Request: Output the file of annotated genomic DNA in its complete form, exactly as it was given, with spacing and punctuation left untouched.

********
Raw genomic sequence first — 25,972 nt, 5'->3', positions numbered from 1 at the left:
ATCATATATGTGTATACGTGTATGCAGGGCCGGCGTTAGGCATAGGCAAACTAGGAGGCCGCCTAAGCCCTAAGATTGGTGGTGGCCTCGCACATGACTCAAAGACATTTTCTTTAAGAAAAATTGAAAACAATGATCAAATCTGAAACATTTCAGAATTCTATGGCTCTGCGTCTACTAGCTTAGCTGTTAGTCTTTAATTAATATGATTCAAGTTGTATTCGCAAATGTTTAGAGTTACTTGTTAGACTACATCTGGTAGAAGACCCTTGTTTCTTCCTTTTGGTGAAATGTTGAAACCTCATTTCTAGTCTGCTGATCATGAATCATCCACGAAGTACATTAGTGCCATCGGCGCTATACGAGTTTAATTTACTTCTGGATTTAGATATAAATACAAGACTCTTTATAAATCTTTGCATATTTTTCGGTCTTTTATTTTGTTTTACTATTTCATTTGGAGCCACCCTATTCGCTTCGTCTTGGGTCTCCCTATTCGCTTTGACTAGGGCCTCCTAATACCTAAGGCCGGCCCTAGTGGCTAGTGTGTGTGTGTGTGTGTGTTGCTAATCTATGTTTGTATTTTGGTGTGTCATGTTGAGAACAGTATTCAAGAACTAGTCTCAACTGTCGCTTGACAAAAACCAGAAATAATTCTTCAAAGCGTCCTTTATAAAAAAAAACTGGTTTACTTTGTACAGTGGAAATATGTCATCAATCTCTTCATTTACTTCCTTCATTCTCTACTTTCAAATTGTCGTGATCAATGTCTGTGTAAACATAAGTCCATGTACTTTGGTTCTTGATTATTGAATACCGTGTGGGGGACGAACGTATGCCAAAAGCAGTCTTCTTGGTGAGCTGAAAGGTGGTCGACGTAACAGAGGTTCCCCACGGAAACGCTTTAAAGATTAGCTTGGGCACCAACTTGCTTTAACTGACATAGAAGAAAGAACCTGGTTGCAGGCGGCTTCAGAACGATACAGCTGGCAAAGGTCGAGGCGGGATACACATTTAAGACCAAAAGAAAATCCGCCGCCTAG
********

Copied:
Raw genomic sequence first — 25,972 nt, 5'->3', positions numbered from 1 at the left:
ATCATATATGTGTATACGTGTATGCAGGGCCGGCGTTAGGCATAGGCAAACTAGGAGGCCGCCTAAGCCCTAAGATTGGTGGTGGCCTCGCACATGACTCAAAGACATTTTCTTTAAGAAAAATTGAAAACAATGATCAAATCTGAAACATTTCAGAATTCTATGGCTCTGCGTCTACTAGCTTAGCTGTTAGTCTTTAATTAATATGATTCAAGTTGTATTCGCAAATGTTTAGAGTTACTTGTTAGACTACATCTGGTAGAAGACCCTTGTTTCTTCCTTTTGGTGAAATGTTGAAACCTCATTTCTAGTCTGCTGATCATGAATCATCCACGAAGTACATTAGTGCCATCGGCGCTATACGAGTTTAATTTACTTCTGGATTTAGATATAAATACAAGACTCTTTATAAATCTTTGCATATTTTTCGGTCTTTTATTTTGTTTTACTATTTCATTTGGAGCCACCCTATTCGCTTCGTCTTGGGTCTCCCTATTCGCTTTGACTAGGGCCTCCTAATACCTAAGGCCGGCCCTAGTGGCTAGTGTGTGTGTGTGTGTGTGTTGCTAATCTATGTTTGTATTTTGGTGTGTCATGTTGAGAACAGTATTCAAGAACTAGTCTCAACTGTCGCTTGACAAAAACCAGAAATAATTCTTCAAAGCGTCCTTTATAAAAAAAAACTGGTTTACTTTGTACAGTGGAAATATGTCATCAATCTCTTCATTTACTTCCTTCATTCTCTACTTTCAAATTGTCGTGATCAATGTCTGTGTAAACATAAGTCCATGTACTTTGGTTCTTGATTATTGAATACCGTGTGGGGGACGAACGTATGCCAAAAGCAGTCTTCTTGGTGAGCTGAAAGGTGGTCGACGTAACAGAGGTTCCCCACGGAAACGCTTTAAAGATTAGCTTGGGCACCAACTTGCTTTAACTGACATAGAAGAAAGAACCTGGTTGCAGGCGGCTTCAGAACGATACAGCTGGCAAAGGTCGAGGCGGGATACACATTTAAGACCAAAAGAAAATCCGCCGCCTAG